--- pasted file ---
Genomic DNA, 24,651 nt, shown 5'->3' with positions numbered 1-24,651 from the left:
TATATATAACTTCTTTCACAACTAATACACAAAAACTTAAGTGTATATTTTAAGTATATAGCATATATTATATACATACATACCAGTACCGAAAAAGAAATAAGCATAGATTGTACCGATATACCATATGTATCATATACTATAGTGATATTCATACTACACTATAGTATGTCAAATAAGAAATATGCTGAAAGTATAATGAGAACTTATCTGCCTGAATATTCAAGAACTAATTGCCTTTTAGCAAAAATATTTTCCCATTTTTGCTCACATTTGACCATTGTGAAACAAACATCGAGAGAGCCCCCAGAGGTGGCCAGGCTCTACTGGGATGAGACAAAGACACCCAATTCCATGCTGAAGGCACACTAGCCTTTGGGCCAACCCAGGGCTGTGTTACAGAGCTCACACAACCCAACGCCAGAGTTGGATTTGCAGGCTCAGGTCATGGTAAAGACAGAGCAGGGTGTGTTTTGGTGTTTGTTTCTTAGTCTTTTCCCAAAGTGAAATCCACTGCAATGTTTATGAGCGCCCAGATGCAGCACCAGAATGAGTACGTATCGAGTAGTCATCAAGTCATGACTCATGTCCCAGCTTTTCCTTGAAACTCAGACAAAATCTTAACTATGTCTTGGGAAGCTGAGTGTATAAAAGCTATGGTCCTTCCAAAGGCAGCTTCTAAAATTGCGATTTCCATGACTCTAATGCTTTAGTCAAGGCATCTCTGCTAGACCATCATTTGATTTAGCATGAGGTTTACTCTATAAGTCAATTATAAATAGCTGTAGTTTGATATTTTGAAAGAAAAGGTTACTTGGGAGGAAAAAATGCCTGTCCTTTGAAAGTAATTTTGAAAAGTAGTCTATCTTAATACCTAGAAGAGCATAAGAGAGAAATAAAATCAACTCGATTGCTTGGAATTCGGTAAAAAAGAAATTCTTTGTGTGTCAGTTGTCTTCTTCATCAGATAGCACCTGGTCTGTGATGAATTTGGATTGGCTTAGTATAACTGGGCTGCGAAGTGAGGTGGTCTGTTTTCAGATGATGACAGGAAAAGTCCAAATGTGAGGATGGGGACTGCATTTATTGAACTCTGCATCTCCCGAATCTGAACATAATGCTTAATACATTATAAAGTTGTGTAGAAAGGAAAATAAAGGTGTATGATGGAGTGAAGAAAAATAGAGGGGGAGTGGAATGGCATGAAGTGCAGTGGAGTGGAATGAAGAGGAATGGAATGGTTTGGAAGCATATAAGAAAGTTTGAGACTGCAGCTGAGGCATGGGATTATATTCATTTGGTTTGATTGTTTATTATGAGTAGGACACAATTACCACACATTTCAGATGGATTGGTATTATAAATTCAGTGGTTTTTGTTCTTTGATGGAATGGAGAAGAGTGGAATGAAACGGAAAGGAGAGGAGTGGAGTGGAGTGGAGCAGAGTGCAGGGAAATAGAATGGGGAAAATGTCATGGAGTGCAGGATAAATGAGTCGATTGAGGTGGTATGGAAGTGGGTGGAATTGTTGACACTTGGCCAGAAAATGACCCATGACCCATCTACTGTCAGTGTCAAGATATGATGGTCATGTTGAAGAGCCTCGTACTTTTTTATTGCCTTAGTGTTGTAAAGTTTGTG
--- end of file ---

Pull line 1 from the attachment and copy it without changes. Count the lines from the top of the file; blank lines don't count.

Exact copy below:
Genomic DNA, 24,651 nt, shown 5'->3' with positions numbered 1-24,651 from the left: